I’m currently sick with something and just for funsies I went on WebMD to check my symptoms to see what the magical fairy internet doctors decide I have.
WebMD’s diagnosis (among many): Lupus…
Uh, WebMD, I think there’s something you forgot about the natural laws of life and the universe…
Whether you love the show or not, House has made an impression, especially in the medical world.
So here is my humble submission of thanks to the show that has been with me during long nights of studying, fun weekends, and in the classroom.
Top 10 things House MD taught me
- It’s never lupus (except for in one episode when it was!)
- The do’s and don’ts of being a female medical professional. Because there’s no question that it’s got challenges of its own and the show has created wonderfully real, complex, flawed, strong female doctors who struggle with real life issues. Also, my business wear definitely has a few nods to Cuddy (blazers, scarves, and dresses) and Thirteen (boots, multi-functional tops that can be dressed up or down). I highly recommend the episode “5 to 9”; a must for any female medical professional!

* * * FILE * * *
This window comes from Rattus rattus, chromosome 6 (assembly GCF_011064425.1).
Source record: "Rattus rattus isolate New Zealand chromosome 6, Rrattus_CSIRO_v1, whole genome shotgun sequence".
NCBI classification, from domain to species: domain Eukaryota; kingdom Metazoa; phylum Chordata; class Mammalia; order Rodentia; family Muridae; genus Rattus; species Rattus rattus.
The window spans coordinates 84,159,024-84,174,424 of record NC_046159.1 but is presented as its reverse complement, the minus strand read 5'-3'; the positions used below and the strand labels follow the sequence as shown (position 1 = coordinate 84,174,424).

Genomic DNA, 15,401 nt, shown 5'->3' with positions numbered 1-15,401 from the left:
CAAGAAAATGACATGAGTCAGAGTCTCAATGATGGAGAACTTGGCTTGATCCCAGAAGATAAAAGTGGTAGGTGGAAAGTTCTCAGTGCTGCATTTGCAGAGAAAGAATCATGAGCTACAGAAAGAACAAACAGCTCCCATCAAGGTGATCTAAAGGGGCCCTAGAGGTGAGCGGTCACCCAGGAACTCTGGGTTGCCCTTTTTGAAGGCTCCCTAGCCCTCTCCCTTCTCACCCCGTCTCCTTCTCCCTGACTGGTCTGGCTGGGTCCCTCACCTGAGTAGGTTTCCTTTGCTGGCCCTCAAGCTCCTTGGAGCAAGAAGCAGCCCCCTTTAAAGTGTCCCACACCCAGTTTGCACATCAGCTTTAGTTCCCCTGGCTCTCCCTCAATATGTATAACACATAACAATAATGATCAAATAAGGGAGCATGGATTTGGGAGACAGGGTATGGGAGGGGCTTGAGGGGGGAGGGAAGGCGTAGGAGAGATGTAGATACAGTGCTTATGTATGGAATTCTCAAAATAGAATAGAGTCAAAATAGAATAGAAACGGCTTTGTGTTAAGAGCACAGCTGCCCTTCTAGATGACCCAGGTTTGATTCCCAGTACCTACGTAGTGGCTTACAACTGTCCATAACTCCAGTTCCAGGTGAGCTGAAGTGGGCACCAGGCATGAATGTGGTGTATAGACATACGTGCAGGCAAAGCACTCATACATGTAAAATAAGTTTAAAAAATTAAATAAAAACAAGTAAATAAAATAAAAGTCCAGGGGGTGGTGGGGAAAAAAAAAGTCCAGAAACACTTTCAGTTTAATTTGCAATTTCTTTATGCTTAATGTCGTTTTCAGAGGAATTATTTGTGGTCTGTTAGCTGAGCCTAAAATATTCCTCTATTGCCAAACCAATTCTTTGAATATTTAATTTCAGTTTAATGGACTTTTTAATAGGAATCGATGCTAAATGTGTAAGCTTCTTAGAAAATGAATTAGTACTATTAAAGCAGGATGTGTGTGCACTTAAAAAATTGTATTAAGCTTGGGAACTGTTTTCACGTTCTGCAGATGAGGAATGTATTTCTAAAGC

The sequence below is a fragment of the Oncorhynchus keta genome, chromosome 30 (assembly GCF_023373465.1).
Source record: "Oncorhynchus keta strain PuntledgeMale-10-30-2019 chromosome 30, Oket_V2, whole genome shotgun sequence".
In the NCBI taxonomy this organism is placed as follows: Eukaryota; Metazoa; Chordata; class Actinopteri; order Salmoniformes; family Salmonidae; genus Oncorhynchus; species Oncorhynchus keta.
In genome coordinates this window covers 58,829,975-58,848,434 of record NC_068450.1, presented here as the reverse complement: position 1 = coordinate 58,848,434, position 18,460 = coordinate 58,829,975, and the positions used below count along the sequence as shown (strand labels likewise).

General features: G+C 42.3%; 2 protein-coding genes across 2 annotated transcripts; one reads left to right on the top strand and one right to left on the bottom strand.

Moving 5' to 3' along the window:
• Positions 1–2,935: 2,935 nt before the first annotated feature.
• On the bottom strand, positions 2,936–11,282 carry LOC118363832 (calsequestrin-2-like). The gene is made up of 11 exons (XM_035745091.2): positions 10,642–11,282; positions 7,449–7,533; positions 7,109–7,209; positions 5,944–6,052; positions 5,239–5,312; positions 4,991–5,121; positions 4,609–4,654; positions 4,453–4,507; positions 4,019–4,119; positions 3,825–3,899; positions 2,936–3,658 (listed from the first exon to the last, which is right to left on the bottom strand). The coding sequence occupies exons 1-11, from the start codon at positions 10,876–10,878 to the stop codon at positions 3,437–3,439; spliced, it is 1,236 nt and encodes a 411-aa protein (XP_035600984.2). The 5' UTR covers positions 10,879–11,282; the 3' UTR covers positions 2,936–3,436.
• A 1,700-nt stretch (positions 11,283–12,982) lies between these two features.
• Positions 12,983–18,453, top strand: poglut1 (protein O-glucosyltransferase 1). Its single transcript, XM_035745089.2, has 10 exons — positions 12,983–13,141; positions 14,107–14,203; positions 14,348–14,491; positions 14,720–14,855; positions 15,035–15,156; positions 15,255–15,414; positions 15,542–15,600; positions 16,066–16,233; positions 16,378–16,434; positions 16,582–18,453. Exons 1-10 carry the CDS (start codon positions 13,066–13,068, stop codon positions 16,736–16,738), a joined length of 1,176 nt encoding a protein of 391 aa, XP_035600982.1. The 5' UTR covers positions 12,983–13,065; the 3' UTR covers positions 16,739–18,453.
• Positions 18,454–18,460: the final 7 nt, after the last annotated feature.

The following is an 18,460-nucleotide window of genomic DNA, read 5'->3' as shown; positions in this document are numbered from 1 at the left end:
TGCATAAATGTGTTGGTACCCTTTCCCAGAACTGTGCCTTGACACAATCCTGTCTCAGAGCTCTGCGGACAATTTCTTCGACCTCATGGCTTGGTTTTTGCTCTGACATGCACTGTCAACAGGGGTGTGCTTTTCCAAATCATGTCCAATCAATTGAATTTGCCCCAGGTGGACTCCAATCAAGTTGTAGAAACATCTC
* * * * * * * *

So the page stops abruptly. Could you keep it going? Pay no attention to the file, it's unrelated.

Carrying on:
- That insurance companies would kill me if I practiced medicine like House.
- Medicine is an art, not a science.
- Everybody lies.
- Everybody lies. And when you start to talk to patients, doctors, your peers, and even yourself, you’ll be humored, shocked, and humbled by the truths these lies are trying to hide.
- It’s okay to like immature stuff even if you’re a doctor. It’s awesome!
- The purpose of a DNR (Do Not Resuscitate). As House perfectly stated, a DNR doesn’t mean you give up on a patient. Rather, that you do everything in your power to help the patient until no options are available. This is a very critical medical ethics issue that deserves greater discussion in the medical community.
- Never date your colleagues. Cute Australian accent? Working on a clinical drug trial for your genetic disease? Witty repartee, unresolved sexual tension, and feelings harbored since medical school? JUST SAY NO.
- The pain you are afraid or ashamed of, can change lives. Pain is an integral, central theme in the show. House himself is constantly wrestling with pain versus sedation, physical and mental pain, just to scratch the surface. Many physicians search for redemption, meaning, or better understanding of their personal pain through their profession. There is no question that the doctors of House do just that as wounded healers, especially House. Starting as an adolescent watching the show to a medical student now, this message has touched me deeply. So thank you. Thank you for being there for me when I was hurting. Thank you for teaching me that my wounds make me a better, stronger person, not a weaker one. Thank you for showing me that my past injuries can help others who are injured, too. And that, ultimately, while we may all be in pain, that doesn’t mean we should ever give up on others or ourselves.
Love from a long time fan,
IT’S NEVER LUPUS